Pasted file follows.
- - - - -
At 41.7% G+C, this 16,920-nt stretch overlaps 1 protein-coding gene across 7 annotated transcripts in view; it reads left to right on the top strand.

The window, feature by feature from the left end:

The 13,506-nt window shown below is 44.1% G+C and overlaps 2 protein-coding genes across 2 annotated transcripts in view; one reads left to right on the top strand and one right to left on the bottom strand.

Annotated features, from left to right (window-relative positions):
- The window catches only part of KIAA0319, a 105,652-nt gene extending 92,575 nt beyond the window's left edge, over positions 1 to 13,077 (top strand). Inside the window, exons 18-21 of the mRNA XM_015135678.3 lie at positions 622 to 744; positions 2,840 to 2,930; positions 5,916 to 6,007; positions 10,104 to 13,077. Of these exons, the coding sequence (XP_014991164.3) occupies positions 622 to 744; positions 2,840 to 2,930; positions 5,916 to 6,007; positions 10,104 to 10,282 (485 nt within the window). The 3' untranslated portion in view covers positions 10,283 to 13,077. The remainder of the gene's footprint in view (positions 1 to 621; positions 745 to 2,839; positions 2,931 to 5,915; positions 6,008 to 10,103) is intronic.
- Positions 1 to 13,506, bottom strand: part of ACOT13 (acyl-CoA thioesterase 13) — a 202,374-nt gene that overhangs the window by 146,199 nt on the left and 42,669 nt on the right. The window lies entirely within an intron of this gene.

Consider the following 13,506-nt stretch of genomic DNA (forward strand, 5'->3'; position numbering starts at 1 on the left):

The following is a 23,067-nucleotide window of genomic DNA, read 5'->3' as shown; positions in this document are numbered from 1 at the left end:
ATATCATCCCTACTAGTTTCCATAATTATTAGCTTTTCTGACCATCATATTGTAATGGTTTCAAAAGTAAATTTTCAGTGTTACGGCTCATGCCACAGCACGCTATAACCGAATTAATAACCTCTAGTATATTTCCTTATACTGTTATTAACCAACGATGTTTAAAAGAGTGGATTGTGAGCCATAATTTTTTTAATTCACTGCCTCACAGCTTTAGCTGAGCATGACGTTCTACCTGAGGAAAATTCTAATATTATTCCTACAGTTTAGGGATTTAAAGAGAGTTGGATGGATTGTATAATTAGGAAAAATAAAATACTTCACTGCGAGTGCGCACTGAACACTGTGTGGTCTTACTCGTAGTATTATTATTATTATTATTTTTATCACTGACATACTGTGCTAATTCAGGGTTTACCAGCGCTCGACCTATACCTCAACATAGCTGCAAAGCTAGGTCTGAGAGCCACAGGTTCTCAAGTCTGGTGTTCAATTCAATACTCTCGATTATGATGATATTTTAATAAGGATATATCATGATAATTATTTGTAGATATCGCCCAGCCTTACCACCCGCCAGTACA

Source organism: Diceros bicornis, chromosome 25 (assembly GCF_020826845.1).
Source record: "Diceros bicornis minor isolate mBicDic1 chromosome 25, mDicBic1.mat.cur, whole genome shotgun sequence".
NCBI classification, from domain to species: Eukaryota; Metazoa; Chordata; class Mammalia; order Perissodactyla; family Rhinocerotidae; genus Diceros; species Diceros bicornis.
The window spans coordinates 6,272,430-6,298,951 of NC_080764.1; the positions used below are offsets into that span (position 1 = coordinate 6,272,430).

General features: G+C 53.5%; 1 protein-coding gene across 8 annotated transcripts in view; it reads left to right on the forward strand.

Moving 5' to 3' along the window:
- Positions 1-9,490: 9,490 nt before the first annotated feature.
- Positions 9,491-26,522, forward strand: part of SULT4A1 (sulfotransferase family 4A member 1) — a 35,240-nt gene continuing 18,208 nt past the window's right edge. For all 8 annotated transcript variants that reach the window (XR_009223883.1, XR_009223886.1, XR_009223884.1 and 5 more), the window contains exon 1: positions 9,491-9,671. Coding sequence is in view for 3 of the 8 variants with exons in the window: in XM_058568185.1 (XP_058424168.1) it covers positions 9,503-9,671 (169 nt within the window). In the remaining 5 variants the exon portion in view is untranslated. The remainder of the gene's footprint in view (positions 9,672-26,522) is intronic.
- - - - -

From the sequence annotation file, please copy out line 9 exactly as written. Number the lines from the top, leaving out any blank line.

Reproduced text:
ATATCATCCCTACTAGTTTCCATAATTATTAGCTTTTCTGACCATCATATTGTAATGGTTTCAAAAGTAAATTTTCAGTGTTACGGCTCATGCCACAGCACGCTATAACCGAATTAATAACCTCTAGTATATTTCCTTATACTGTTATTAACCAACGATGTTTAAAAGAGTGGATTGTGAGCCATAATTTTTTTAATTCACTGCCTCACAGCTTTAGCTGAGCATGACGTTCTACCTGAGGAAAATTCTAATATTATTCCTACAGTTTAGGGATTTAAAGAGAGTTGGATGGATTGTATAATTAGGAAAAATAAAATACTTCACTGCGAGTGCGCACTGAACACTGTGTGGTCTTACTCGTAGTATTATTATTATTATTATTTTTATCACTGACATACTGTGCTAATTCAGGGTTTACCAGCGCTCGACCTATACCTCAACATAGCTGCAAAGCTAGGTCTGAGAGCCACAGGTTCTCAAGTCTGGTGTTCAATTCAATACTCTCGATTATGATGATATTTTAATAAGGATATATCATGATAATTATTTGTAGATATCGCCCAGCCTTACCACCCGCCAGTACA